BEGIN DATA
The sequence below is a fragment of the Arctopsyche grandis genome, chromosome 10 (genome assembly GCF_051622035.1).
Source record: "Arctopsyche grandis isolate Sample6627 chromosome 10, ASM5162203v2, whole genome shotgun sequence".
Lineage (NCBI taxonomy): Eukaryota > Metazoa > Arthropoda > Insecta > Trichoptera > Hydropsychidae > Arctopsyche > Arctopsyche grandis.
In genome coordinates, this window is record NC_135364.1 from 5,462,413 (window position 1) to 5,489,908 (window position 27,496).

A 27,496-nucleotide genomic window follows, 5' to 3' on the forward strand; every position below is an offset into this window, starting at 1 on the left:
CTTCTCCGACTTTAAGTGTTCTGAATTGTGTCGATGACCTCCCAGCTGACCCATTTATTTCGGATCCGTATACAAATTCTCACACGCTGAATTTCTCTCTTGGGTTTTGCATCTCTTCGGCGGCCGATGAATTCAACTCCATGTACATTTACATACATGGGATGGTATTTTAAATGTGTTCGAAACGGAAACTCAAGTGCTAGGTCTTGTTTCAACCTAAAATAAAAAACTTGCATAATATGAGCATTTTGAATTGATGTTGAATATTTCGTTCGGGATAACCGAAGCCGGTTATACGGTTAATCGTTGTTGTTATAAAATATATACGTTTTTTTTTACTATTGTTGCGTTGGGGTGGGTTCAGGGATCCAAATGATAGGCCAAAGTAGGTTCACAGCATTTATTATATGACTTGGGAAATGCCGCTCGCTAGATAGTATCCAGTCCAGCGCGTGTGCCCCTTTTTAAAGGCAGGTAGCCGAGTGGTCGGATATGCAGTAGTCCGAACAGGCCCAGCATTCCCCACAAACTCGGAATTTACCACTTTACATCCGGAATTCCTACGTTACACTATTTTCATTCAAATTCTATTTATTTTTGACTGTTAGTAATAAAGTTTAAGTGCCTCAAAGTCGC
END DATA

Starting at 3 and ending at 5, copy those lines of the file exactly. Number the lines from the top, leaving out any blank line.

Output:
Lineage (NCBI taxonomy): Eukaryota > Metazoa > Arthropoda > Insecta > Trichoptera > Hydropsychidae > Arctopsyche > Arctopsyche grandis.
In genome coordinates, this window is record NC_135364.1 from 5,462,413 (window position 1) to 5,489,908 (window position 27,496).

A 27,496-nucleotide genomic window follows, 5' to 3' on the forward strand; every position below is an offset into this window, starting at 1 on the left: